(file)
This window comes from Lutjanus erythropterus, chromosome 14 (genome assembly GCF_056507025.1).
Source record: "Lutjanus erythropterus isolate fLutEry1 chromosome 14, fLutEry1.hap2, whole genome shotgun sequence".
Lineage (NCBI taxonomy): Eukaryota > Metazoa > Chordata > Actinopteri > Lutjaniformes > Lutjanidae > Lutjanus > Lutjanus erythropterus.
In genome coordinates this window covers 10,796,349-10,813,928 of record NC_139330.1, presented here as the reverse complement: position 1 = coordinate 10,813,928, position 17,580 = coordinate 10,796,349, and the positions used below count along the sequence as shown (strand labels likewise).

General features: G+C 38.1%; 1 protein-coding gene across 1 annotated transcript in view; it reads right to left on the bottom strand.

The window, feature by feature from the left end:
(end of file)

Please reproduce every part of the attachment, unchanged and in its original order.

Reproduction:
This window comes from Lutjanus erythropterus, chromosome 14 (genome assembly GCF_056507025.1).
Source record: "Lutjanus erythropterus isolate fLutEry1 chromosome 14, fLutEry1.hap2, whole genome shotgun sequence".
Lineage (NCBI taxonomy): Eukaryota > Metazoa > Chordata > Actinopteri > Lutjaniformes > Lutjanidae > Lutjanus > Lutjanus erythropterus.
In genome coordinates this window covers 10,796,349-10,813,928 of record NC_139330.1, presented here as the reverse complement: position 1 = coordinate 10,813,928, position 17,580 = coordinate 10,796,349, and the positions used below count along the sequence as shown (strand labels likewise).

General features: G+C 38.1%; 1 protein-coding gene across 1 annotated transcript in view; it reads right to left on the bottom strand.

The window, feature by feature from the left end: